How to Teach English in China
Teaching Jobs in China
If you are looking for information about English teaching in China then you are in the right place.
Today, China is emerging as a global financial force, and as English is the established global language of commerce, science, entertainment, and aviation. It stands to reason that a primary focus of the Chinese government is improving English competency amongst its citizens.
They say that as many as 400 million Chinese people are studying English, which is one-third of the country’s population, and the value of the English-training market is estimated to be US$4.5 billion annually.
This offers excellent opportunities for those interested in teaching English in China or indeed those wanting to know how to teach English in China.
The English language market is growing fast, and many new positions are becoming available for those wanting to teach English in China.
Cost of Living in China
Although prices are generally rising, the cost of living in China still compares favorably to most industrialized countries. Eating out or even local food shopping and buying produce from the Chinese markets is still very affordable. Although they price things by the 500 grams, rather than 1 kilogram.
In the major cites there is a wide range of regional cuisines and eating out is the often best way to discover this variety and this is something you can do a lot of in China because it’s not expensive.
The cost of transportation in China is also inexpensive and the public transport is excellent and taxi rides are very reasonably-priced, (less than a cup of Starbucks) even if the experience can be somewhat harrowing at times.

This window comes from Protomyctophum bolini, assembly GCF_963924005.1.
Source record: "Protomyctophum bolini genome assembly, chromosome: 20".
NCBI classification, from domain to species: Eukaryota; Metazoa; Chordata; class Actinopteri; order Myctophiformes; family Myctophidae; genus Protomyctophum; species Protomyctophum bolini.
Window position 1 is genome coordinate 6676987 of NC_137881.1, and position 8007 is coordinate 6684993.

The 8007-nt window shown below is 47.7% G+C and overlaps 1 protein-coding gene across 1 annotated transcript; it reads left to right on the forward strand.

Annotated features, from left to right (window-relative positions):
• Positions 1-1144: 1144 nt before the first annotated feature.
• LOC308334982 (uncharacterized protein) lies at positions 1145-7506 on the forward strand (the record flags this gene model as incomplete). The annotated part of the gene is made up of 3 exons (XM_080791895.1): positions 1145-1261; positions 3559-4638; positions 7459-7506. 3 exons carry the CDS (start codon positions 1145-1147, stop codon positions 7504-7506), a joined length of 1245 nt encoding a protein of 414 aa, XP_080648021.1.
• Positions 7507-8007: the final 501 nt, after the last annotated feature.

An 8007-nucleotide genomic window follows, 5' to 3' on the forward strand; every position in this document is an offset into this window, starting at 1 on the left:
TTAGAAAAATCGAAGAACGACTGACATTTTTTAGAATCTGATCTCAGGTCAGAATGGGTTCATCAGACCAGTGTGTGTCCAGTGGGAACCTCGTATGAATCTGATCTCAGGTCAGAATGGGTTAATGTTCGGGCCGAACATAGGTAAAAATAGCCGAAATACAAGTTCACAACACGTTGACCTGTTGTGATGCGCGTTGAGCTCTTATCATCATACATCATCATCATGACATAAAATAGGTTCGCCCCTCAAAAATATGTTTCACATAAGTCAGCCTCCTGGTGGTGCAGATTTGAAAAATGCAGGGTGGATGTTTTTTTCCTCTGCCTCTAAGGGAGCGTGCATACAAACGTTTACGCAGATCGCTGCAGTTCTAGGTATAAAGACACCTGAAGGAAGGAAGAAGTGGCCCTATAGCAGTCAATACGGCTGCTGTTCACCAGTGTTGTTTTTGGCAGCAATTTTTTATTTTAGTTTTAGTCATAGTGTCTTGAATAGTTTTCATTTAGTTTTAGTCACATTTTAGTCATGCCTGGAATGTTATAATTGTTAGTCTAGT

Clothing is also very affordable and you never see anyone wearing the same clothes. Long gone is the standardised clothing from a previous era. Everyone dresses relatively modern and for more on clothing you may like to see my post here.
It Can be an Interesting Experience.
Mostly the people in China are friendly, and they treat you like someone special and will go out of their way to smile and say hello to you.
I remember in my first year teaching, way up north in Changchun, Jilin province, where they were not used to seeing foreigners and many times the people would stop and stare at you, even come up and walk around you, almost touching you, especially young children. People would even give up seats on buses for you so they could get a better look at you.
Others would take photos with their phones and groups of teenagers would want photos and selfies with you.
Restaurant owners would want you to come in and they would seat you by the window and insist upon giving you your meal for free to get you to come back again and be seen by their customers.
These are not the sort of things that go on in the major cities like Beijing or Shanghai, as foreigners are a dime a dozen there, but it certainly makes for an interesting experience in the not so popular cities and lesser known locations.
It could even be a little intimidating being treated like a rockstar and having people stare at you out of curiosity, although for me having experienced a little momentary fame in a past life, I was amused by the attention I received just for being a ‘foreign‘ person.
China at a Glance – Quick Facts
China is considered to be one of the longest continuous civilization in the world and one out of every five people in the world is Chinese. They invented paper, the compass, gunpowder, and printing.
“China consumes twice as much steel as the US, Europe and Japan combined and has recently undergone massive infrastructure development, and its economy has been among the strongest performing in the world over the past few decades. Everywhere you go you will see new buildings and infrastructure”.
Population: 1,339,724,852 China is also the fourth largest country in the world.
Language: Mandarin Chinese
Currency: Renminbi (yuan) (¥)
Climate: Varied: wet/dry seasons